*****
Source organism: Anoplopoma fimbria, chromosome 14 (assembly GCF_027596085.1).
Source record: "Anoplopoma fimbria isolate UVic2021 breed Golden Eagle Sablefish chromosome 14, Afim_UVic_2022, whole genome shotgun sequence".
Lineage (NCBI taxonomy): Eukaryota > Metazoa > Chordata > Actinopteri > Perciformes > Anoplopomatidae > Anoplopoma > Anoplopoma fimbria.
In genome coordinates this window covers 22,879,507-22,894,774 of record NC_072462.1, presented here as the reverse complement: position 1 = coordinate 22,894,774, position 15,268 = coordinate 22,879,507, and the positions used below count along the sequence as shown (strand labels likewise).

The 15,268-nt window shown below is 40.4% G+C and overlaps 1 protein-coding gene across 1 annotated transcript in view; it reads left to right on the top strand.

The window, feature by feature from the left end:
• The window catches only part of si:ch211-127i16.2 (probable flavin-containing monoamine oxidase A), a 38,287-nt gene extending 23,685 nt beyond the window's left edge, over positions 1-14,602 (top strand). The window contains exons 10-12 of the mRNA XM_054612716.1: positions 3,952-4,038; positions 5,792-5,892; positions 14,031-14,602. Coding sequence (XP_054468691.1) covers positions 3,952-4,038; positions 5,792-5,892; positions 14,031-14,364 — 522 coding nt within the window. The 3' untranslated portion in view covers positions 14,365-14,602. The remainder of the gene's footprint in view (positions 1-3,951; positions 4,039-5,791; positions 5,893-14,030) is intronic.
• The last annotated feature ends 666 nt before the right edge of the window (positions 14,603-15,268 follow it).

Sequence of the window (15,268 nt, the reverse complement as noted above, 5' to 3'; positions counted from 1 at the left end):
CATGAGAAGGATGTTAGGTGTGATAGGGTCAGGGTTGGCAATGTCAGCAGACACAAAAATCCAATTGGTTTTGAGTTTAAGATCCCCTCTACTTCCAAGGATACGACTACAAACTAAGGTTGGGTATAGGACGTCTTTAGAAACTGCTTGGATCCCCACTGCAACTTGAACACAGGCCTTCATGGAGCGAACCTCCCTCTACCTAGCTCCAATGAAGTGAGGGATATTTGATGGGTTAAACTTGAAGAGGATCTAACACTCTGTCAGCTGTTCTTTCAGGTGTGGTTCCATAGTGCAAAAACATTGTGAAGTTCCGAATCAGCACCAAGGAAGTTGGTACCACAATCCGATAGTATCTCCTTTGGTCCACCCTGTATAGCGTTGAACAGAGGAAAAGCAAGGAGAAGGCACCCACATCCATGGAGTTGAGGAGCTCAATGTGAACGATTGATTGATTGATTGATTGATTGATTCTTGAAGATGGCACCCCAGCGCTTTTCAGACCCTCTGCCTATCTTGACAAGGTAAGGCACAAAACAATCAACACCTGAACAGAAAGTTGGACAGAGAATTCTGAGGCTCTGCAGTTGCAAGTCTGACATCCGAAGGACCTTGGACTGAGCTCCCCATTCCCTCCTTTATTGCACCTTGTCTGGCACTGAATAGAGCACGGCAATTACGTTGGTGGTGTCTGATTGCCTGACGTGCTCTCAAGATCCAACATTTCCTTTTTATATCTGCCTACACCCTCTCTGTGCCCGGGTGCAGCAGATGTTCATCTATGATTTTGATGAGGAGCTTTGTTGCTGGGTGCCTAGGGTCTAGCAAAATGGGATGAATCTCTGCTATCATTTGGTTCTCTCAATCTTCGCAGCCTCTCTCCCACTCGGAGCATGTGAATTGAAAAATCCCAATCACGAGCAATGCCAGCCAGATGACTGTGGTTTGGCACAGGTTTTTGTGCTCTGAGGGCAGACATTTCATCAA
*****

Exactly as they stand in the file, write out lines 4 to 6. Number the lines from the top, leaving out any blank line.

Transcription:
In genome coordinates this window covers 22,879,507-22,894,774 of record NC_072462.1, presented here as the reverse complement: position 1 = coordinate 22,894,774, position 15,268 = coordinate 22,879,507, and the positions used below count along the sequence as shown (strand labels likewise).

The 15,268-nt window shown below is 40.4% G+C and overlaps 1 protein-coding gene across 1 annotated transcript in view; it reads left to right on the top strand.

The window, feature by feature from the left end: